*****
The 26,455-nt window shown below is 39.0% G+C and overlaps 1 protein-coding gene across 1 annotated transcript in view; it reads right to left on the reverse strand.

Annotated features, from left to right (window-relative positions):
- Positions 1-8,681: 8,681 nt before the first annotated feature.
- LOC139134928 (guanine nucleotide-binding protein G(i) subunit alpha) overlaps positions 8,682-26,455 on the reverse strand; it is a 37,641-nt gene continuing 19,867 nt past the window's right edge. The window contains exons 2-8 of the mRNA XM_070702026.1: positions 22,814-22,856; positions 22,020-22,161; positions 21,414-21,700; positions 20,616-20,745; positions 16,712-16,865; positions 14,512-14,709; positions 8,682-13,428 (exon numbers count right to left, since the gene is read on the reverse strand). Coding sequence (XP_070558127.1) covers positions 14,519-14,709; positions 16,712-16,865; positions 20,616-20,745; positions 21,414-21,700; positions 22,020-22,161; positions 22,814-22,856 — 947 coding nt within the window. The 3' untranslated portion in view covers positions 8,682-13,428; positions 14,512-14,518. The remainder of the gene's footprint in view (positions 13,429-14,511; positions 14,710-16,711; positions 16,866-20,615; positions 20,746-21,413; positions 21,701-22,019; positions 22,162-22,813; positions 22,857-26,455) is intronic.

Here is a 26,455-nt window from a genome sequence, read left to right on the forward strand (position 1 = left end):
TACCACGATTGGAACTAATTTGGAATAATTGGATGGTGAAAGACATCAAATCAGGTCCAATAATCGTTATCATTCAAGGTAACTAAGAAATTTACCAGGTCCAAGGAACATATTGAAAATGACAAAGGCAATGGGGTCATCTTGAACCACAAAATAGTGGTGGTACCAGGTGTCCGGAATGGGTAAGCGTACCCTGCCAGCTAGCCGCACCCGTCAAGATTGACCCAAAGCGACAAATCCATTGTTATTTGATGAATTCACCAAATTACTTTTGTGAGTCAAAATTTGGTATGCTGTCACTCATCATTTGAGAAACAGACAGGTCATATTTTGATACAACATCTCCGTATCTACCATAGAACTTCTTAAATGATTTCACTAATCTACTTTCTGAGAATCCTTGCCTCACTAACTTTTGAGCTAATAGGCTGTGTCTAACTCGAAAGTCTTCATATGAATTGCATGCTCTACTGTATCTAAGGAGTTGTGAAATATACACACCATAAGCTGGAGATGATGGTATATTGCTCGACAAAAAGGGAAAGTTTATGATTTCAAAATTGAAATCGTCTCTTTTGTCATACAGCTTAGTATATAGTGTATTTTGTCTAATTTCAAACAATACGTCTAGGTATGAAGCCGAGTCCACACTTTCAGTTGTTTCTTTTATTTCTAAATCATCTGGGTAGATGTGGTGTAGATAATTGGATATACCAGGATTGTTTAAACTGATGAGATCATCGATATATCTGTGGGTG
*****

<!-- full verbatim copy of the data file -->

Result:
The 26,455-nt window shown below is 39.0% G+C and overlaps 1 protein-coding gene across 1 annotated transcript in view; it reads right to left on the reverse strand.

Annotated features, from left to right (window-relative positions):
- Positions 1-8,681: 8,681 nt before the first annotated feature.
- LOC139134928 (guanine nucleotide-binding protein G(i) subunit alpha) overlaps positions 8,682-26,455 on the reverse strand; it is a 37,641-nt gene continuing 19,867 nt past the window's right edge. The window contains exons 2-8 of the mRNA XM_070702026.1: positions 22,814-22,856; positions 22,020-22,161; positions 21,414-21,700; positions 20,616-20,745; positions 16,712-16,865; positions 14,512-14,709; positions 8,682-13,428 (exon numbers count right to left, since the gene is read on the reverse strand). Coding sequence (XP_070558127.1) covers positions 14,519-14,709; positions 16,712-16,865; positions 20,616-20,745; positions 21,414-21,700; positions 22,020-22,161; positions 22,814-22,856 — 947 coding nt within the window. The 3' untranslated portion in view covers positions 8,682-13,428; positions 14,512-14,518. The remainder of the gene's footprint in view (positions 13,429-14,511; positions 14,710-16,711; positions 16,866-20,615; positions 20,746-21,413; positions 21,701-22,019; positions 22,162-22,813; positions 22,857-26,455) is intronic.

Here is a 26,455-nt window from a genome sequence, read left to right on the forward strand (position 1 = left end):
TACCACGATTGGAACTAATTTGGAATAATTGGATGGTGAAAGACATCAAATCAGGTCCAATAATCGTTATCATTCAAGGTAACTAAGAAATTTACCAGGTCCAAGGAACATATTGAAAATGACAAAGGCAATGGGGTCATCTTGAACCACAAAATAGTGGTGGTACCAGGTGTCCGGAATGGGTAAGCGTACCCTGCCAGCTAGCCGCACCCGTCAAGATTGACCCAAAGCGACAAATCCATTGTTATTTGATGAATTCACCAAATTACTTTTGTGAGTCAAAATTTGGTATGCTGTCACTCATCATTTGAGAAACAGACAGGTCATATTTTGATACAACATCTCCGTATCTACCATAGAACTTCTTAAATGATTTCACTAATCTACTTTCTGAGAATCCTTGCCTCACTAACTTTTGAGCTAATAGGCTGTGTCTAACTCGAAAGTCTTCATATGAATTGCATGCTCTACTGTATCTAAGGAGTTGTGAAATATACACACCATAAGCTGGAGATGATGGTATATTGCTCGACAAAAAGGGAAAGTTTATGATTTCAAAATTGAAATCGTCTCTTTTGTCATACAGCTTAGTATATAGTGTATTTTGTCTAATTTCAAACAATACGTCTAGGTATGAAGCCGAGTCCACACTTTCAGTTGTTTCTTTTATTTCTAAATCATCTGGGTAGATGTGGTGTAGATAATTGGATATACCAGGATTGTTTAAACTGATGAGATCATCGATATATCTGTGGGTG